Dispatches > The Buzz

The Buzz

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Issue: "Elephant in the room," Nov. 3, 2007


President Bush toured southern California after four days of wildfires touched off by high winds and dry air torched 695 square miles from the Mexican border to Malibu, and inland into the San Bernardino Mountains. The fires killed 10, caused an estimated $1 billon in damage and destroyed at least 1,600 homes. Particularly hard hit are families who also lost property in devastating 2003 fires. "It's hard to describe what it's like to face the possibility of rebuilding again," Christopher Kelley told WORLD. "We lost everything in 2003. I needed to change my clothes and I didn't have any clothes. I needed to brush my teeth and I didn't have a toothbrush. I needed to shave and I didn't have a razor."


National pro-life leaders will urge all members of Congress to suspend more than $300 million in federal funding of Planned Parenthood until a criminal case brought in Kansas against the group is settled. Johnson County District Attorney Phill Kline has filed a 107-count complaint against the abortion provider stemming from alleged illegal late-term abortions, and a district judge declared Oct. 17 there is "probable cause" to proceed. "No Member of Congress-no matter how liberal or committed to abortion-supports sending taxpayer dollars to organizations who break the law, as in performing illegal late-term abortions," noted spokesman Keith Appell.


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Different pictures of the U.S. housing market emerged last week, with the National Association of Realtors claiming sales of existing homes dropped sharply by 8 percent in September, while the Commerce Department reported that sales of new U.S. homes rose by 4.8 percent. Michael Schenk, senior economist with Credit Union National Association and Affiliates, said that means "some good news" about housing. "But it's clear that we're not out of the woods-far from it."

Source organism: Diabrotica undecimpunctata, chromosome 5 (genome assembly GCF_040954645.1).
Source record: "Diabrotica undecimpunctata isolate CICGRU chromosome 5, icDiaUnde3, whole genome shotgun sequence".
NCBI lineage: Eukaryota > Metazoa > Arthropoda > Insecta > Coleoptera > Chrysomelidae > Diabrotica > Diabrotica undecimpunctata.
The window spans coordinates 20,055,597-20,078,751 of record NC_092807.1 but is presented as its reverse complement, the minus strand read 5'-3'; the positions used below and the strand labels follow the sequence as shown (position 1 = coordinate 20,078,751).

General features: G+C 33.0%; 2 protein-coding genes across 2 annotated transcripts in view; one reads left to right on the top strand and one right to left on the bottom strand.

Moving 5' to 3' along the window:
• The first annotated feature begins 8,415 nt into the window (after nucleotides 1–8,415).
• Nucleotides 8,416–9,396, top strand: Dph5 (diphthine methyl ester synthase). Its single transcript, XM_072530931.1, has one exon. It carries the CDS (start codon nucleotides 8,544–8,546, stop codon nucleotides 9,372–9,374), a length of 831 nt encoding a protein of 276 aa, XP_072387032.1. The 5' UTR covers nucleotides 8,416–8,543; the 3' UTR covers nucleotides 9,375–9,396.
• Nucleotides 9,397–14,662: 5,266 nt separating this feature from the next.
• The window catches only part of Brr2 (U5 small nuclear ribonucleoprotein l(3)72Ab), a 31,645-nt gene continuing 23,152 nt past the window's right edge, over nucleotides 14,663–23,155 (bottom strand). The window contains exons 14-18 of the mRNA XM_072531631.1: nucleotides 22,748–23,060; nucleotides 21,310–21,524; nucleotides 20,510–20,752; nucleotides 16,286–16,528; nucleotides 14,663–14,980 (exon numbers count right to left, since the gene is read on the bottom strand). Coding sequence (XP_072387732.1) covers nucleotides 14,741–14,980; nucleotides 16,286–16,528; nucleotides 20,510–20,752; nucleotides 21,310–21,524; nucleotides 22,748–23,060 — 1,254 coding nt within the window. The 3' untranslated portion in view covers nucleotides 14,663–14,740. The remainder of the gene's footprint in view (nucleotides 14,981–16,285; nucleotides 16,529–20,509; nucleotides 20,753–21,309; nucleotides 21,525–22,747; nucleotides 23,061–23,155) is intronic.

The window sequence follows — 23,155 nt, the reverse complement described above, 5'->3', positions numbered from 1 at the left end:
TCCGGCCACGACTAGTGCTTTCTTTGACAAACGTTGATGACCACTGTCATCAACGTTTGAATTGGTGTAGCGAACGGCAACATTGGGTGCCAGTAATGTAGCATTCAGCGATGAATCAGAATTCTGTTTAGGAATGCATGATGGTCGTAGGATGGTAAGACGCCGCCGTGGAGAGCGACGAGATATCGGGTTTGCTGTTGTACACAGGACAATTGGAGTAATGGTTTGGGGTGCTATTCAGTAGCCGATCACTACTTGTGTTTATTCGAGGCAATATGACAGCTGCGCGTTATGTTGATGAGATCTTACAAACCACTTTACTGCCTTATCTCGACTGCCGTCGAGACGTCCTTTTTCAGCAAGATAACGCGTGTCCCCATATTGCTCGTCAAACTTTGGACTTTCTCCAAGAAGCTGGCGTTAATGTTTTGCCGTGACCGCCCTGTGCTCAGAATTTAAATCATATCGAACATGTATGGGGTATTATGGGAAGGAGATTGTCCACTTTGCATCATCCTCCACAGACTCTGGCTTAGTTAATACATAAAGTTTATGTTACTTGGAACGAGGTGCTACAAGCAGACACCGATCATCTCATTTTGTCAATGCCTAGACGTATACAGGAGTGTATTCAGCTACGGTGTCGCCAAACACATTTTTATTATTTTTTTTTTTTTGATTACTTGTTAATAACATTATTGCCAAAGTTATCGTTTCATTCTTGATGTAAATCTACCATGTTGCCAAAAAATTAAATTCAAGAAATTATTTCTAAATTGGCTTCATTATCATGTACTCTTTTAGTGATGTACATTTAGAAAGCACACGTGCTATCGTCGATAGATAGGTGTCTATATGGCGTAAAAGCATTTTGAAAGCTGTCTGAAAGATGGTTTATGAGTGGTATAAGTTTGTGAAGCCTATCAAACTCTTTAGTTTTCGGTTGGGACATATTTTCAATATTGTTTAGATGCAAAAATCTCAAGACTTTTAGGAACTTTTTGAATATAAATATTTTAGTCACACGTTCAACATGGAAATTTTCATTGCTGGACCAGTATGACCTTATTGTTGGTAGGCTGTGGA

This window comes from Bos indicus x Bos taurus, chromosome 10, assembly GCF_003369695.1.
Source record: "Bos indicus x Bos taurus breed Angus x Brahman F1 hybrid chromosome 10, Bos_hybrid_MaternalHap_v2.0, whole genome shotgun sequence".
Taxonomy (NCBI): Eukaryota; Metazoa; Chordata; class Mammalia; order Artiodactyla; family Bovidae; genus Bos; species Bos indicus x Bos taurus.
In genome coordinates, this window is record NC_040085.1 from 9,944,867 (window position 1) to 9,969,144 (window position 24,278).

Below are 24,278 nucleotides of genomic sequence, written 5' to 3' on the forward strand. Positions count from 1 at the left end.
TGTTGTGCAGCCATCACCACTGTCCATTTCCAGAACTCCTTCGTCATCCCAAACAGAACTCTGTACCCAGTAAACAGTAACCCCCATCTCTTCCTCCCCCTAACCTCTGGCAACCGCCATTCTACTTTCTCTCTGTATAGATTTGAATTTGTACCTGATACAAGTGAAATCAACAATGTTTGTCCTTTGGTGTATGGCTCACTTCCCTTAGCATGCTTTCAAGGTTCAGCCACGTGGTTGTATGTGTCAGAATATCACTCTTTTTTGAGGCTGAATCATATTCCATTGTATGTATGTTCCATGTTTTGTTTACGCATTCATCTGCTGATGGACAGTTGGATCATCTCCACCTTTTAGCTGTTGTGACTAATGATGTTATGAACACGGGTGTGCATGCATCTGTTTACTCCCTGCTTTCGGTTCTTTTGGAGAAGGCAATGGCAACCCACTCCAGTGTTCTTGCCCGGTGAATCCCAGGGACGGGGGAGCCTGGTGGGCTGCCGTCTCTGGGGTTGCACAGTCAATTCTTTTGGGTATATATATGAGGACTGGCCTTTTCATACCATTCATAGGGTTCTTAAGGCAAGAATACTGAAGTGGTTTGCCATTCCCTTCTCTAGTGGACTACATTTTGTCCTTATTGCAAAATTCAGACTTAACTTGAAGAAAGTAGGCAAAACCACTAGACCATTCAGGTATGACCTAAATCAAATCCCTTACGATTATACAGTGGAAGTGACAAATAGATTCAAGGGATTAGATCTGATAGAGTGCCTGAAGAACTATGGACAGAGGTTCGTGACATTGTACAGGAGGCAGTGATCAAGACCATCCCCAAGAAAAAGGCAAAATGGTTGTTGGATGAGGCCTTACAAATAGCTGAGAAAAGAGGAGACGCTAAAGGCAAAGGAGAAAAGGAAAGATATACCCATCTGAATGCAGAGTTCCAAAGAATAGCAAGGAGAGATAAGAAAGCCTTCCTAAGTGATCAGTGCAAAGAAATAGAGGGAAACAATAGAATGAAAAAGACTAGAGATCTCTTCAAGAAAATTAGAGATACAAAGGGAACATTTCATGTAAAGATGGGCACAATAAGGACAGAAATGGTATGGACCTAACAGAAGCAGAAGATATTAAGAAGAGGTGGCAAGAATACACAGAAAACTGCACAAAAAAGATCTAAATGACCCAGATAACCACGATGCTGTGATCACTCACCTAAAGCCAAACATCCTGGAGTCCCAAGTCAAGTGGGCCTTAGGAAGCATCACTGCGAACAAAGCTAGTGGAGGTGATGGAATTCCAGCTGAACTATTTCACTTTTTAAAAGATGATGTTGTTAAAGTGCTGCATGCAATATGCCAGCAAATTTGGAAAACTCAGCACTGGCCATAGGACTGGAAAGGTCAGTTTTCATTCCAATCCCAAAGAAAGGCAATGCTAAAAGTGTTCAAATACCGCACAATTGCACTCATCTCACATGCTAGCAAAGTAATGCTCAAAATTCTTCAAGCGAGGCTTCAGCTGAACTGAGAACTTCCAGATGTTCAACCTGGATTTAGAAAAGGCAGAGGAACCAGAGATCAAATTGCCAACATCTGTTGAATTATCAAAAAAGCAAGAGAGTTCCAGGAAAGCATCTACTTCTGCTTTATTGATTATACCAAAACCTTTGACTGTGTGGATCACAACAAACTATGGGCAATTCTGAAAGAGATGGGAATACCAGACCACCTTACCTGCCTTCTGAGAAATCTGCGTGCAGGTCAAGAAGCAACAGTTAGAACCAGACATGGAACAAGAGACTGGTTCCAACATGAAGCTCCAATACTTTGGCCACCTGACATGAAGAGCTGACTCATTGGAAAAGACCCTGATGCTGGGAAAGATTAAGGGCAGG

A federal panel recommended that a private Islamic school in Virginia supported by the Saudi government be shut down until officials can determine the school's connections to radical Islam.

Islamic Saudi Academy, with nearly 1,000 students grades K-12, earned the nickname "Terror High" after a report by the U.S. Commission on International Religious Freedom cited "lack of religious freedom" and "promotion of religious extremism" in the curriculum, as well as alums implicated in a 2005 terror plot.


His U.S. Surgeon General nomination on hold over his views on homosexuality, Kentucky cardiologist James Holsinger recused himself from an October meeting of the United Methodist Judicial Council, of which he is the president. The council, the denomination's equivalent of the Supreme Court, was set to deliberate on the case of Baltimore pastor Drew Phoenix, a female Methodist pastor who underwent a sex change in order to live as a man. Holsinger declined to preside over the proceedings because he said his stalled nomination would be a "distraction."


House and Senate Democrats face a tough call: Accept pending compromises on warrantless wiretapping and appear soft on the president? Or reject them and appear soft on terrorism? A Senate Intelligence Committee bill to sanction warrantless wiretapping is under challenge by a bipartisan panel of the Judiciary Committee that wants court approval even to permit overseas wiretaps. Meanwhile in the House, attempts to protect warrantless wiretapping have stalled as Democrats debate a GOP amendment that would relieve justice officials from needing court approval to conduct surveillance of Osama Bin Laden, al-Qaeda, or other foreign terrorist groups targeting America. The amendment could let the Bush administration off the hook for much of its past wiretapping actions but is drawing Democratic support nonetheless.

A majority of Republicans blocked a bill Oct. 24 that would have given some children of illegal aliens legal U.S. status. Qualified children would be eligible for federal student loans and other benefits under the provision.


The Bush administration launched new and untried sanctions against Iran Oct. 25, the broadest measures taken since 1979, in a bid to squeeze the Islamic regime into dropping nuclear ambitions and its support of terrorism. The ruling designates the Revolutionary Guards as proliferators of WMD, calls the Quds Force a supporter of terrorism, and fingers three major Iranian banks. President Bush called reports that the diplomatic chokehold could be a prelude to military action "baseless gossip."


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